As the name suggests, it celebrates the start of a new year according to the lunar calendar. Growing up I never really got it, but as I’m older and now understand that the standard Gregorian calendar isn’t actually the only one, it makes sense that we move and celebrate with the universe, not some predetermined schedule decided centuries ago – especially when everybody calls January the practice month of a new year anyway.
I generally avoid stereotypes because they’re just preconceived notions of people based on assumption not fact, and generally rather racist, but the common symbols and imagery like red packets, loads of food, and bright red and yellow decorations are actually accurate.
Deeper than that, it’s a time of tradition and celebration – of being with your loved ones and celebrating the year that’s passed while setting yourself up for a new year of good fortune. Having traditions like the food you eat and the behaviour you should/shouldn’t do is really grounding, and reminds you that you’re part of something bigger. It’s a celebration based on fortune, and you want an auspicious year ahead so you behave as such.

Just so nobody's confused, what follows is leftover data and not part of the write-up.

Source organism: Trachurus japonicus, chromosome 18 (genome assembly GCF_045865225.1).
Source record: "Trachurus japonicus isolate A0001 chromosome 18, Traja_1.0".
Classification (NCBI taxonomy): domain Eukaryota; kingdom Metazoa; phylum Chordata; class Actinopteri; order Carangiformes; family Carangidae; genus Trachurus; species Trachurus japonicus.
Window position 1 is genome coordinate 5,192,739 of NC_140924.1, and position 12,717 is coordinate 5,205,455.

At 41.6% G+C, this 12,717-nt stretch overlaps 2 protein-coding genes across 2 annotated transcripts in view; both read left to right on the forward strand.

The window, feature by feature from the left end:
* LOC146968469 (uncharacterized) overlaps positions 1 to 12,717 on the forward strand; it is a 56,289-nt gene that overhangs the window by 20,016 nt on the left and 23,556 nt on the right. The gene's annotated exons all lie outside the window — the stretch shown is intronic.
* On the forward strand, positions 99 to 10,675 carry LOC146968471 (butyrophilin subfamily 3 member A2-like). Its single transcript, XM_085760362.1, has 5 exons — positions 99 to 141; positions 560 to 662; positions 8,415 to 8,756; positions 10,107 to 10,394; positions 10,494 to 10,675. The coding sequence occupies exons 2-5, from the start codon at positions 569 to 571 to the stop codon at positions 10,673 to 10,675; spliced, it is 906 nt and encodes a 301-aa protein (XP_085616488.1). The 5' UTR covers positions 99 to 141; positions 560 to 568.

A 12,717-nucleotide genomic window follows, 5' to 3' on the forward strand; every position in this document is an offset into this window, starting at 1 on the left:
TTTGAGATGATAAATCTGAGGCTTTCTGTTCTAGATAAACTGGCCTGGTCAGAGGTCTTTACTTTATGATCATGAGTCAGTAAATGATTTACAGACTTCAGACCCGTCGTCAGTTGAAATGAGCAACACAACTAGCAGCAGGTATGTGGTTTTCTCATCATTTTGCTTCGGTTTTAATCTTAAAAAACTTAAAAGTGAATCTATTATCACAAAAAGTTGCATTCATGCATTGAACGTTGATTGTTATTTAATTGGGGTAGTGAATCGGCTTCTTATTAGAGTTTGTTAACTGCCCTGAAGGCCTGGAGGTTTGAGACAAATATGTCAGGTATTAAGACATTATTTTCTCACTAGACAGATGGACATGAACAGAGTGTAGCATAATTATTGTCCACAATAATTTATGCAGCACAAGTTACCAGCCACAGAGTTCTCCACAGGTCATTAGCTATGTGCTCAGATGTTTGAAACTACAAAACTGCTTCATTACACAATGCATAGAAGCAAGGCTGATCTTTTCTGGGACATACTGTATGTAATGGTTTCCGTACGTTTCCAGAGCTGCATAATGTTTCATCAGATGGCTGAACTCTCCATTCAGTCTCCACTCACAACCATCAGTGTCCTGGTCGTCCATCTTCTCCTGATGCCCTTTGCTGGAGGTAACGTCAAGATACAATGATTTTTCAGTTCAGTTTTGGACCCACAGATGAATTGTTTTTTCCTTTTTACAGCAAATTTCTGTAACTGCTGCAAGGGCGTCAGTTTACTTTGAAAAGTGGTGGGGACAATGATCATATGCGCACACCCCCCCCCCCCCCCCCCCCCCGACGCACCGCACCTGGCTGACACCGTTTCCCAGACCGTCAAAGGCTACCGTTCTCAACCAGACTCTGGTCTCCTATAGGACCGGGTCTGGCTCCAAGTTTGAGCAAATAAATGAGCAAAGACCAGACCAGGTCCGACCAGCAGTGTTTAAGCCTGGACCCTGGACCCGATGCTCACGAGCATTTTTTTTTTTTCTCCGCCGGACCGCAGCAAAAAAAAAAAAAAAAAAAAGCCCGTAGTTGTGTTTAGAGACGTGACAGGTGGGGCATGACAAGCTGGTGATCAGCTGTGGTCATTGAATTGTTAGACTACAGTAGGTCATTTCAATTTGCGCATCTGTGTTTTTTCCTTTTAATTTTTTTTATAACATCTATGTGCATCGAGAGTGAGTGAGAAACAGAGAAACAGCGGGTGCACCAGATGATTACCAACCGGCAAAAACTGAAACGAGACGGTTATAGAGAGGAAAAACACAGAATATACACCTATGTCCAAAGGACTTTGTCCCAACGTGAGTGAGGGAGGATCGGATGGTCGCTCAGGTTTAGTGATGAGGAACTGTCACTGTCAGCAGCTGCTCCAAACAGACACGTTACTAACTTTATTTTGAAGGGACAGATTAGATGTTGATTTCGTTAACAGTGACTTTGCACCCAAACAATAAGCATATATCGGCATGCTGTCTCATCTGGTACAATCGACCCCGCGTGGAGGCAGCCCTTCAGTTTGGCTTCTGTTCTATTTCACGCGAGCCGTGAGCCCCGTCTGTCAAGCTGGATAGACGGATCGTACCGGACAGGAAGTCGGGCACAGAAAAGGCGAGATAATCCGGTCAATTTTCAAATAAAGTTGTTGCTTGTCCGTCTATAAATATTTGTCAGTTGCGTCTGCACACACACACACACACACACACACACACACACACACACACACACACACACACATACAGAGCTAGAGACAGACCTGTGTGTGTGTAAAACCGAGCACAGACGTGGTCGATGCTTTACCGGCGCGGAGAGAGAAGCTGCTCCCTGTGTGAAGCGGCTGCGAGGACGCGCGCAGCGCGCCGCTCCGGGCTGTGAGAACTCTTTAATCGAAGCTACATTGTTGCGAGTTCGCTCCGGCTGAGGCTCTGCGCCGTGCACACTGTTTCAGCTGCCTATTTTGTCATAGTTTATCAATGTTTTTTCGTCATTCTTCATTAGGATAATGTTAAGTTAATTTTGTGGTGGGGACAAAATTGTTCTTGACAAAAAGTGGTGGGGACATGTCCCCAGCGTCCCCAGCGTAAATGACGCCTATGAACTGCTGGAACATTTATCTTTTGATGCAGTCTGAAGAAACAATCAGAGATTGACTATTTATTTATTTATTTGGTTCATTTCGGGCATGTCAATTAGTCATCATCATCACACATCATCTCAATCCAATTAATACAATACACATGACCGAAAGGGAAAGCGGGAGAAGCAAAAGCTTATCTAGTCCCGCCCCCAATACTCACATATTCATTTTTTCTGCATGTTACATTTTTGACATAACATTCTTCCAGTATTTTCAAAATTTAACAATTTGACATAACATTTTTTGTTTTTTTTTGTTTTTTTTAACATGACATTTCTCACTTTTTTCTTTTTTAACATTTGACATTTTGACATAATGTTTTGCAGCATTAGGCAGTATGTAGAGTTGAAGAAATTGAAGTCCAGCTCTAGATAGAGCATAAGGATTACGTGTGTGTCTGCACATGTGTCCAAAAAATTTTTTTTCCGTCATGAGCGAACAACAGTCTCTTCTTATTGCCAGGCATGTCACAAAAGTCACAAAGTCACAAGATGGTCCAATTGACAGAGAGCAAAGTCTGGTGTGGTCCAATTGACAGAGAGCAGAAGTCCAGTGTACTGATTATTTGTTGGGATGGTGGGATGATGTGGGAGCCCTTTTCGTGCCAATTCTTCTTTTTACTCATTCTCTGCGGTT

For example, we would eat noodles because they symbolise a long life, and you don’t do any cleaning on New Year’s Day in case you clean away your good fortune that has come in. You prepare for the year on the eve, including having all of your food ready to go as well, because you shouldn’t use knives/scissors on New Year’s Day in case you’re inviting in cutting off your luck. Cutting your hair in the Lunar period is a massive no, and washing your hair is also not allowed on New Year’s Day. It’s considered really bad luck as you’re washing away/cutting off your fortune.